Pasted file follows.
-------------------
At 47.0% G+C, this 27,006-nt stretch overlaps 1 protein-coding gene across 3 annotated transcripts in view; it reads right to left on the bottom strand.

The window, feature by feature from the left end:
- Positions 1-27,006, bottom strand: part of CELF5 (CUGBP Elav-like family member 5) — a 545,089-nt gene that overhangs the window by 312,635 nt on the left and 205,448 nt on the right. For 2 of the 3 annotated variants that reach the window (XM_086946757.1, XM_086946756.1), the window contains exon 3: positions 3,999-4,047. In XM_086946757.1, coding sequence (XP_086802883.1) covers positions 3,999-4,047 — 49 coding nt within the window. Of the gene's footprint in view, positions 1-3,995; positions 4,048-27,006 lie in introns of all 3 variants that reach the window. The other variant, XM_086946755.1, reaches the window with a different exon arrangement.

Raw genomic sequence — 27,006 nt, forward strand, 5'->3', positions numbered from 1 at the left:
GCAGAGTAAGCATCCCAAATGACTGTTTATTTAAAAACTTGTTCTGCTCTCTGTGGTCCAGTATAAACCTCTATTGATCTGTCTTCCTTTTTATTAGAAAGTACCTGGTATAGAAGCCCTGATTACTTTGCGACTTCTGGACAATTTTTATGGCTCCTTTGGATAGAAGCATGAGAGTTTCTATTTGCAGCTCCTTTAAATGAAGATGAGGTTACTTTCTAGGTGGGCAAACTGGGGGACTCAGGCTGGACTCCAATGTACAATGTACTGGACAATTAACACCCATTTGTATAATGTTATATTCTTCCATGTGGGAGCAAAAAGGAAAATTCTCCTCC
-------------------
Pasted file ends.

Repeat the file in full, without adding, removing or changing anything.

At 47.0% G+C, this 27,006-nt stretch overlaps 1 protein-coding gene across 3 annotated transcripts in view; it reads right to left on the bottom strand.

The window, feature by feature from the left end:
- Positions 1-27,006, bottom strand: part of CELF5 (CUGBP Elav-like family member 5) — a 545,089-nt gene that overhangs the window by 312,635 nt on the left and 205,448 nt on the right. For 2 of the 3 annotated variants that reach the window (XM_086946757.1, XM_086946756.1), the window contains exon 3: positions 3,999-4,047. In XM_086946757.1, coding sequence (XP_086802883.1) covers positions 3,999-4,047 — 49 coding nt within the window. Of the gene's footprint in view, positions 1-3,995; positions 4,048-27,006 lie in introns of all 3 variants that reach the window. The other variant, XM_086946755.1, reaches the window with a different exon arrangement.

Raw genomic sequence — 27,006 nt, forward strand, 5'->3', positions numbered from 1 at the left:
GCAGAGTAAGCATCCCAAATGACTGTTTATTTAAAAACTTGTTCTGCTCTCTGTGGTCCAGTATAAACCTCTATTGATCTGTCTTCCTTTTTATTAGAAAGTACCTGGTATAGAAGCCCTGATTACTTTGCGACTTCTGGACAATTTTTATGGCTCCTTTGGATAGAAGCATGAGAGTTTCTATTTGCAGCTCCTTTAAATGAAGATGAGGTTACTTTCTAGGTGGGCAAACTGGGGGACTCAGGCTGGACTCCAATGTACAATGTACTGGACAATTAACACCCATTTGTATAATGTTATATTCTTCCATGTGGGAGCAAAAAGGAAAATTCTCCTCC